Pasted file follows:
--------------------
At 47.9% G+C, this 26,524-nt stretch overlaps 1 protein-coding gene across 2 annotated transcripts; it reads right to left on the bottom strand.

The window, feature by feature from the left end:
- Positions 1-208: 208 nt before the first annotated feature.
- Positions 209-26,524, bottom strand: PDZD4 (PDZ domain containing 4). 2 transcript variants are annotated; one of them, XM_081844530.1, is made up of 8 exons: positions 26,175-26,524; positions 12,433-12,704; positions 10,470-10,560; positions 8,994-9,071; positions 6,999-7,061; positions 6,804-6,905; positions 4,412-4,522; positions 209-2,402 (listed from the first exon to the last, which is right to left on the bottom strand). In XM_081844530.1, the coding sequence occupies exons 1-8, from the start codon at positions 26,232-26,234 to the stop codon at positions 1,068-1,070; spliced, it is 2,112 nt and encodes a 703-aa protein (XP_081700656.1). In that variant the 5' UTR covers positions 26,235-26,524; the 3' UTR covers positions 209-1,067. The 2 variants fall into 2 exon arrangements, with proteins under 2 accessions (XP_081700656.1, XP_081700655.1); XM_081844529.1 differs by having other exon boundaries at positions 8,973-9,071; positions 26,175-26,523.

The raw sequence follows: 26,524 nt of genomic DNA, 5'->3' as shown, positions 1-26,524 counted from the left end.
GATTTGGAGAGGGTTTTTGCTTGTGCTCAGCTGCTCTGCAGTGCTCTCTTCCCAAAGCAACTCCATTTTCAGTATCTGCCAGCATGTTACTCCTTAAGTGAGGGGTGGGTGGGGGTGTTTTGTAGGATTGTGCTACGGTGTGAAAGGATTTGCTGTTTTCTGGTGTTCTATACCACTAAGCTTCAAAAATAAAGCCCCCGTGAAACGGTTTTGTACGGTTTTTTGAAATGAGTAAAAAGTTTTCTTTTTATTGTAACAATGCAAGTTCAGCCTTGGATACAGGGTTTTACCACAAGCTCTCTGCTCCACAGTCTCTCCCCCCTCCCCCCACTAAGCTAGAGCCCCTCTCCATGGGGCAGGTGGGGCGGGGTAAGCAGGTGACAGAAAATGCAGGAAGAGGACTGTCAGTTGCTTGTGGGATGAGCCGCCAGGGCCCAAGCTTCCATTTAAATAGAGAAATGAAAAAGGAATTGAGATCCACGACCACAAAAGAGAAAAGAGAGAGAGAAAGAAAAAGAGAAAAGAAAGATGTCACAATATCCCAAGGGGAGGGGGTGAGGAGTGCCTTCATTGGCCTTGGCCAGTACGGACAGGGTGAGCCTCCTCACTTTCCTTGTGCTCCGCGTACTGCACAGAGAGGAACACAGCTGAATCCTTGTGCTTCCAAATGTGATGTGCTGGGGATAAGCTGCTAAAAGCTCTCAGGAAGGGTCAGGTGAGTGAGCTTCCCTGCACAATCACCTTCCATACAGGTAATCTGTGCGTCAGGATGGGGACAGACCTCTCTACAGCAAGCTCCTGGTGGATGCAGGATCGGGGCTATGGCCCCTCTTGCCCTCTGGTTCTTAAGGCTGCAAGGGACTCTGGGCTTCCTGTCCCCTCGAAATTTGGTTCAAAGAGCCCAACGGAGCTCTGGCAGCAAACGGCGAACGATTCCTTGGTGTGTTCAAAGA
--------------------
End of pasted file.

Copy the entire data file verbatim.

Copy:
At 47.9% G+C, this 26,524-nt stretch overlaps 1 protein-coding gene across 2 annotated transcripts; it reads right to left on the bottom strand.

The window, feature by feature from the left end:
- Positions 1-208: 208 nt before the first annotated feature.
- Positions 209-26,524, bottom strand: PDZD4 (PDZ domain containing 4). 2 transcript variants are annotated; one of them, XM_081844530.1, is made up of 8 exons: positions 26,175-26,524; positions 12,433-12,704; positions 10,470-10,560; positions 8,994-9,071; positions 6,999-7,061; positions 6,804-6,905; positions 4,412-4,522; positions 209-2,402 (listed from the first exon to the last, which is right to left on the bottom strand). In XM_081844530.1, the coding sequence occupies exons 1-8, from the start codon at positions 26,232-26,234 to the stop codon at positions 1,068-1,070; spliced, it is 2,112 nt and encodes a 703-aa protein (XP_081700656.1). In that variant the 5' UTR covers positions 26,235-26,524; the 3' UTR covers positions 209-1,067. The 2 variants fall into 2 exon arrangements, with proteins under 2 accessions (XP_081700656.1, XP_081700655.1); XM_081844529.1 differs by having other exon boundaries at positions 8,973-9,071; positions 26,175-26,523.

The raw sequence follows: 26,524 nt of genomic DNA, 5'->3' as shown, positions 1-26,524 counted from the left end.
GATTTGGAGAGGGTTTTTGCTTGTGCTCAGCTGCTCTGCAGTGCTCTCTTCCCAAAGCAACTCCATTTTCAGTATCTGCCAGCATGTTACTCCTTAAGTGAGGGGTGGGTGGGGGTGTTTTGTAGGATTGTGCTACGGTGTGAAAGGATTTGCTGTTTTCTGGTGTTCTATACCACTAAGCTTCAAAAATAAAGCCCCCGTGAAACGGTTTTGTACGGTTTTTTGAAATGAGTAAAAAGTTTTCTTTTTATTGTAACAATGCAAGTTCAGCCTTGGATACAGGGTTTTACCACAAGCTCTCTGCTCCACAGTCTCTCCCCCCTCCCCCCACTAAGCTAGAGCCCCTCTCCATGGGGCAGGTGGGGCGGGGTAAGCAGGTGACAGAAAATGCAGGAAGAGGACTGTCAGTTGCTTGTGGGATGAGCCGCCAGGGCCCAAGCTTCCATTTAAATAGAGAAATGAAAAAGGAATTGAGATCCACGACCACAAAAGAGAAAAGAGAGAGAGAAAGAAAAAGAGAAAAGAAAGATGTCACAATATCCCAAGGGGAGGGGGTGAGGAGTGCCTTCATTGGCCTTGGCCAGTACGGACAGGGTGAGCCTCCTCACTTTCCTTGTGCTCCGCGTACTGCACAGAGAGGAACACAGCTGAATCCTTGTGCTTCCAAATGTGATGTGCTGGGGATAAGCTGCTAAAAGCTCTCAGGAAGGGTCAGGTGAGTGAGCTTCCCTGCACAATCACCTTCCATACAGGTAATCTGTGCGTCAGGATGGGGACAGACCTCTCTACAGCAAGCTCCTGGTGGATGCAGGATCGGGGCTATGGCCCCTCTTGCCCTCTGGTTCTTAAGGCTGCAAGGGACTCTGGGCTTCCTGTCCCCTCGAAATTTGGTTCAAAGAGCCCAACGGAGCTCTGGCAGCAAACGGCGAACGATTCCTTGGTGTGTTCAAAGA